Sokiente W. Dagogo-Jack

When people are prompted to think about their self-improvement, they’re more likely to appreciate the improvements made in products such as iPhones, according to a study coauthored by the Carroll School’s Sokiente W. Dagogo-Jack (Marketing) and written up in the Harvard Business Review.

In its January-February edition, HBR ran an item on the study titled “Egocentric Improvement Evaluations: Change in the Self as an Anchor for Brand Improvement Judgments,” by Dagogo-Jack and Mark R. Forehand of the University of Washington’s Foster School of Business. Their paper was published late last year in the Journal of Marketing Research.

Reporting on the research, HBR said:

In an experiment involving the iPhone 5 and iPhone 6, subjects were asked to list three ways in which they themselves had improved over the past 10 years and then to compare the phones’ features, rate the phone’s improvement over the past five years, and indicate their willingness to buy the iPhone 6. Finally, they were asked to rate their own improvement over the past five years and to assess the degree to which they identified with Apple. People who gave themselves high marks for self-improvement and strongly identified with Apple were more aware of the iPhone 6’s improvements and more willing to buy it.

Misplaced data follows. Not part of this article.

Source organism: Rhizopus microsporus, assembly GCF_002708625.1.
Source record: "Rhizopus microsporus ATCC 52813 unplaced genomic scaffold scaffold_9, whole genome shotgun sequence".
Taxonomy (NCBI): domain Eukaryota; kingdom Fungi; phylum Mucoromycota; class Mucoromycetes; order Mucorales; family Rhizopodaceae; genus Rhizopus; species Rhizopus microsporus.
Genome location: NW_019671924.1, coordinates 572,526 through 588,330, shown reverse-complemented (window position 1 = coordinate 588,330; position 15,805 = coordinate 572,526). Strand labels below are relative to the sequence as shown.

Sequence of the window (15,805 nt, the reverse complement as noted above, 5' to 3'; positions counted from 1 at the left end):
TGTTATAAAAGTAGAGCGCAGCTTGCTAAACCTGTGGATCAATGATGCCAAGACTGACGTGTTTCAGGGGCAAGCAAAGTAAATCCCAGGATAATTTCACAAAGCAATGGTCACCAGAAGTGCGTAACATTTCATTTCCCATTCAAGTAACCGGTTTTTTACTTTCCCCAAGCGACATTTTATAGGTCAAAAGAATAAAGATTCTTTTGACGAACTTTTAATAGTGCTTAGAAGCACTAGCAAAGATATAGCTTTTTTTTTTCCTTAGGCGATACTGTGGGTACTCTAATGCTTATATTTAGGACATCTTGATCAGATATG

This and other experiments conducted by Dagogo-Jack and Forehand have implications for product marketing aimed at persuading consumers to upgrade (not to mention for the consumers themselves, who might want to be more conscious of what’s driving their product choices). The HBR item is not carried online and appears in the print edition’s IdeaWatch section (page 30, January-February 2019).

Other research by Dagogo-Jack has dealt with topics such as the much-debated use of ethnic imagery in brand identies (think Native Americans and professional sports franchises). That was the subject of a 2017 article by him and three coauthors in the Journal of Consumer Psychology, which found that such imagery does indeed activate stereotypes among certain viewers.

—William Bole